A state-of-the-art, digitally controlled, air-cooled CO2 Epilog Zing Laser 30 W machine, at 10.6 µm wavelength and using a continuous waveform, is employed in this study to perform both LBMM and LA-LBMM experiments. The laser power and scanning speed are computer-controlled, with increments of 1% up to 100%. A focusing lens focuses the laser beam at a distance of 38.1 mm from the machining surface. The laser beam used in this study has a spot size of 76 µm. Distilled water and ethylene glycol are used as the fluid medium in this study. While distilled water is selected because it is the most frequently used medium for the LA-LBMM process, the selection of ethylene glycol is based on its higher viscosity and density. The substrate is submerged in distilled water, and ethylene glycol with the liquid film thickness maintained at 1 mm as suggested in the literature [17,18]. The focal point of the laser spot is maintained at the top surface of the substrate material for machining both in the air and in the liquid medium, as shown in Figure 3. Three levels of laser power are examined in order to understand its effects on geometries of the micro-cavities machined and the corresponding heat affected zones. A set of experiments are performed to compare the sizes of both micro-cavity and heat-affected zone. The diameters are measured using a digital microscope (Make-OMAX, Magnification 2000×, Gyeonggi-do, South Korea). The substrate material used in this study is a Lead Zirconate Titanate (PZT) ceramic material disk with a thickness of 250 µm. A constant machining duration of 2 s is maintained for all the experiments. The machining is done in a circular path on the substrate surface. The experimental setup of LBMM both in the air and under liquid medium is shown in Figure 4. Table 1 shows the experimental conditions used for micromachining of smart ceramic material during the LA-LBMM process.

4. Results and Discussion

4.1. Results of Micromachining on Smart Ceramics during LBMM and LA-LBMM Process

In this study, micro-cavities are successfully machined on PZT ceramic material using both LBMM and LA-LBMM processes. Figure 5 shows the irradiated laser spot on the PZT ceramic material during the LA-LBMM process. Optical images of representative micro-cavities machined on PZT ceramic during LBMM and LA-LBMM process under distilled water with a laser intensity of 10 W, laser spot size of 76 µm, and maintaining a constant traverse speed are shown in Figure 6. From the figure, it can be seen that the machining in air results in cavities with large diameters and large HAZ. Additionally, the machined surface shows material re-deposition and scorches due to the presence of temperature gradient and thermally induced stresses. The LA-LBMM process produced micro-cavities having less HAZ and reduced material deposition.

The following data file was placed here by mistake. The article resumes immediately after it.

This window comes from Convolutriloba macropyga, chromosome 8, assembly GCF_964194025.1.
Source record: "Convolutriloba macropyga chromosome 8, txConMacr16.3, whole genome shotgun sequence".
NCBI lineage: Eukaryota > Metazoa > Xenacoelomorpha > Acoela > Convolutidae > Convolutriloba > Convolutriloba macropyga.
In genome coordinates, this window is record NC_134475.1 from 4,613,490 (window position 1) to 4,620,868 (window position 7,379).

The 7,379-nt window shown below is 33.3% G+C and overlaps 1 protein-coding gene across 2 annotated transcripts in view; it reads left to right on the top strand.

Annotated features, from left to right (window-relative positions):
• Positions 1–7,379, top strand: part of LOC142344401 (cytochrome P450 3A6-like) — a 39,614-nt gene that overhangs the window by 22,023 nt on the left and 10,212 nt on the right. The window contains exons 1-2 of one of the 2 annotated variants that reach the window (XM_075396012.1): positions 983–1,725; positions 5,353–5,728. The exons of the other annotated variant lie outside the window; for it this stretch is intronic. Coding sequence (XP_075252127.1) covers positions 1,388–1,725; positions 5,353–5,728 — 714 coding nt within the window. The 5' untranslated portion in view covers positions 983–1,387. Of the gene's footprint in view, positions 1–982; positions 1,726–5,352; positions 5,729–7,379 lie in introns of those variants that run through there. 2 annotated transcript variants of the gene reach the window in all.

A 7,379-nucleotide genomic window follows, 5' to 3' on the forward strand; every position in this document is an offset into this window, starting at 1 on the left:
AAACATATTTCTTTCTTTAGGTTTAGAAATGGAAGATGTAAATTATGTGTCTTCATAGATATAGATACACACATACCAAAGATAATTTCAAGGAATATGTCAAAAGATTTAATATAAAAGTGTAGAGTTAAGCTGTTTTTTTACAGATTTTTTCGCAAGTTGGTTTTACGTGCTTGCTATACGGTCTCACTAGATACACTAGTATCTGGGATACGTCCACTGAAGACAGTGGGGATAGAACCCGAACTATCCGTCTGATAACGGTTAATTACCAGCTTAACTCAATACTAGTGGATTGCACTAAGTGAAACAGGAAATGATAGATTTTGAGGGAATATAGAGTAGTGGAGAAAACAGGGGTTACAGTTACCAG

4.2. Effect of Laser Power on Cavity Size during LBMM and LA-LBMM Processes

Figure 7 shows the variation in cavity size with respect to different laser power for both LBMM and LA-LBMM process under distilled water. It is seen that the diameter of the cavities machined increases as the laser power is increased. Moreover, the cavity sizes in the LA-LBMM process were smaller than those in the air for corresponding laser intensities. There is a significant reduction in the cavity sizes when machined with power of 10 W and 30 W under liquid, when compared to air. The reduction in cavity diameters during liquid-assisted machining can be explained by the fact that the liquid medium absorbs the laser heat as it travels away from the machining zone. However, during the machining in air, the heat spreads to a larger distance resulting in larger cavity diameters. Machining under distilled water offered relatively sharp edges, a considerable reduction of scorches and machining debris. This can be explained considering the ability of the water to cool the molten debris fast causing it to solidify. The solidify debris does not re-deposit on the machining region resulting in a smoother surface. In the air medium, the molten material readily redeposits on the surface resulting in increased roughness.

4.3. Effect of Laser Power on HAZ Size during LBMM and LA-LBMM Processes

The HAZ is one of the significant limitations of laser beam micromachining process. Figure 8 shows the variation in the size of HAZ with respect to different laser power for both LBMM and LA-LBMM process under distilled water. The results suggest that the laser intensity has an adverse impact on the size of the HAZ. The size of HAZ increases with the increase in laser power. The scorch formation on the surface is a result of the high amount of heat energy accumulated for machining and can be attributed to the emission of fumes during the ablation process. The HAZ size and presence of scorches are significantly reduced during the LA-LBMM process compared to the LBMM process. The reduced scorches and HAZ are because of the cooling effect of the liquid molecules during the LA-LBMM process. The interaction of the liquid with the machined surface reduces the thermal stresses and temperature around the machined area to prevent thermal damage from occurring on the substrate surface thereby improving the quality of the micro-cavity.

4.4. Effect of Laser Power on Taper Angle during LBMM and LA-LBMM Process

The taper angle of the machined cavity during the LA-LBMM process is calculated using the equation
θ =   tan 1 ( D t o p + D b o t 2 t m )
where tm is the substrate thickness, and Dtop and Dbot are the diameters at the entrance and exit of the cavity, respectively. Figure 9 shows the variation in taper angle with respect to laser power in the LBMM process and LA-LBMM process under distilled water. From the figure, it is understood that the power of the laser beam significantly influences taper angle of the machined cavity. As the power of the laser beam increases, the cavity diameters both at the top surface and at the bottom surface increases, which results in a reduction in taper angle. It is also observed that the taper angles of the machined cavities under liquid medium are lower than those in air. This can be attributed to the creation and collapse of bubbles in the liquid medium that are induced during laser beam micromachining [10]. The collapsing or bursting of bubbles in the laser beam machining zone in the liquid medium can form a micron level jet which impinges with the pressure of high shock towards the inside walls of the cavity. This ensures that the material is removed in uniform thickness from the inside of the cavities resulting in lesser taper angle.